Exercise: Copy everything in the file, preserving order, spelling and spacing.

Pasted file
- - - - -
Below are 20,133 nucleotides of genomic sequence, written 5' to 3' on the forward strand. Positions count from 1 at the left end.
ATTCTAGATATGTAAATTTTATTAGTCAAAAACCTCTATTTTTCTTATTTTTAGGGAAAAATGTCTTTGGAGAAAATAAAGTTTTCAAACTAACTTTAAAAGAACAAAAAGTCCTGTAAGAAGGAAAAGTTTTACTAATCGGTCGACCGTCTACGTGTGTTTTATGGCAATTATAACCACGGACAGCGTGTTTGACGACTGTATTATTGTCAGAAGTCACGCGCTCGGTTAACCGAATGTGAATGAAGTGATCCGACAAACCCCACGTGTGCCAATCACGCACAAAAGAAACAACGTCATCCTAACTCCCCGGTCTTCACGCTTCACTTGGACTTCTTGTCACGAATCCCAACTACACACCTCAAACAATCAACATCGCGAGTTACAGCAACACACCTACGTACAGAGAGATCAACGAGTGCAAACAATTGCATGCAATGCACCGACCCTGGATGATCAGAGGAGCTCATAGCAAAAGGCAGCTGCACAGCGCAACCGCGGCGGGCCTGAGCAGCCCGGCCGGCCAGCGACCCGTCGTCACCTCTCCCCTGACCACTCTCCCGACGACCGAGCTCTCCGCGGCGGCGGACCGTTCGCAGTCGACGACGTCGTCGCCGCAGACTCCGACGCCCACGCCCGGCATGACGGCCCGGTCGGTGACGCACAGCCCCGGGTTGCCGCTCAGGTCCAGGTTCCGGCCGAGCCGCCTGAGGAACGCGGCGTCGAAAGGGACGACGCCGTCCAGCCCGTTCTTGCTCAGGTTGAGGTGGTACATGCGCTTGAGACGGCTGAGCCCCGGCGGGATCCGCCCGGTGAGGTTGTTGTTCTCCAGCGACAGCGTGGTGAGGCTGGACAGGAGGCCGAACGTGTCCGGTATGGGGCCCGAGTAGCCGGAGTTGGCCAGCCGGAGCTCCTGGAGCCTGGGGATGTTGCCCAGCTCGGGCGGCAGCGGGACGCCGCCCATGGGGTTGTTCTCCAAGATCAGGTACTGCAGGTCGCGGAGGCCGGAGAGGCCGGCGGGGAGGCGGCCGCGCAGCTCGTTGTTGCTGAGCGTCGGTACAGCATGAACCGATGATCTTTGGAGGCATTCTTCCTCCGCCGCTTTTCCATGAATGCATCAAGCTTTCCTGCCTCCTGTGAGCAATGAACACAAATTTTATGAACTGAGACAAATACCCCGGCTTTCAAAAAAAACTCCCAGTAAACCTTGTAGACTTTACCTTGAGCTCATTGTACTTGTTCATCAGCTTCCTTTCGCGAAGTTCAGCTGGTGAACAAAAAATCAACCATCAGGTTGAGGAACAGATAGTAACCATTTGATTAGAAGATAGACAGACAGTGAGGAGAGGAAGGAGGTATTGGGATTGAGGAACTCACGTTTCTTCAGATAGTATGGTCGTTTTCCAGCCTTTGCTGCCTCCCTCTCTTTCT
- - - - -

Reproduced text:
Below are 20,133 nucleotides of genomic sequence, written 5' to 3' on the forward strand. Positions count from 1 at the left end.
ATTCTAGATATGTAAATTTTATTAGTCAAAAACCTCTATTTTTCTTATTTTTAGGGAAAAATGTCTTTGGAGAAAATAAAGTTTTCAAACTAACTTTAAAAGAACAAAAAGTCCTGTAAGAAGGAAAAGTTTTACTAATCGGTCGACCGTCTACGTGTGTTTTATGGCAATTATAACCACGGACAGCGTGTTTGACGACTGTATTATTGTCAGAAGTCACGCGCTCGGTTAACCGAATGTGAATGAAGTGATCCGACAAACCCCACGTGTGCCAATCACGCACAAAAGAAACAACGTCATCCTAACTCCCCGGTCTTCACGCTTCACTTGGACTTCTTGTCACGAATCCCAACTACACACCTCAAACAATCAACATCGCGAGTTACAGCAACACACCTACGTACAGAGAGATCAACGAGTGCAAACAATTGCATGCAATGCACCGACCCTGGATGATCAGAGGAGCTCATAGCAAAAGGCAGCTGCACAGCGCAACCGCGGCGGGCCTGAGCAGCCCGGCCGGCCAGCGACCCGTCGTCACCTCTCCCCTGACCACTCTCCCGACGACCGAGCTCTCCGCGGCGGCGGACCGTTCGCAGTCGACGACGTCGTCGCCGCAGACTCCGACGCCCACGCCCGGCATGACGGCCCGGTCGGTGACGCACAGCCCCGGGTTGCCGCTCAGGTCCAGGTTCCGGCCGAGCCGCCTGAGGAACGCGGCGTCGAAAGGGACGACGCCGTCCAGCCCGTTCTTGCTCAGGTTGAGGTGGTACATGCGCTTGAGACGGCTGAGCCCCGGCGGGATCCGCCCGGTGAGGTTGTTGTTCTCCAGCGACAGCGTGGTGAGGCTGGACAGGAGGCCGAACGTGTCCGGTATGGGGCCCGAGTAGCCGGAGTTGGCCAGCCGGAGCTCCTGGAGCCTGGGGATGTTGCCCAGCTCGGGCGGCAGCGGGACGCCGCCCATGGGGTTGTTCTCCAAGATCAGGTACTGCAGGTCGCGGAGGCCGGAGAGGCCGGCGGGGAGGCGGCCGCGCAGCTCGTTGTTGCTGAGCGTCGGTACAGCATGAACCGATGATCTTTGGAGGCATTCTTCCTCCGCCGCTTTTCCATGAATGCATCAAGCTTTCCTGCCTCCTGTGAGCAATGAACACAAATTTTATGAACTGAGACAAATACCCCGGCTTTCAAAAAAAACTCCCAGTAAACCTTGTAGACTTTACCTTGAGCTCATTGTACTTGTTCATCAGCTTCCTTTCGCGAAGTTCAGCTGGTGAACAAAAAATCAACCATCAGGTTGAGGAACAGATAGTAACCATTTGATTAGAAGATAGACAGACAGTGAGGAGAGGAAGGAGGTATTGGGATTGAGGAACTCACGTTTCTTCAGATAGTATGGTCGTTTTCCAGCCTTTGCTGCCTCCCTCTCTTTCT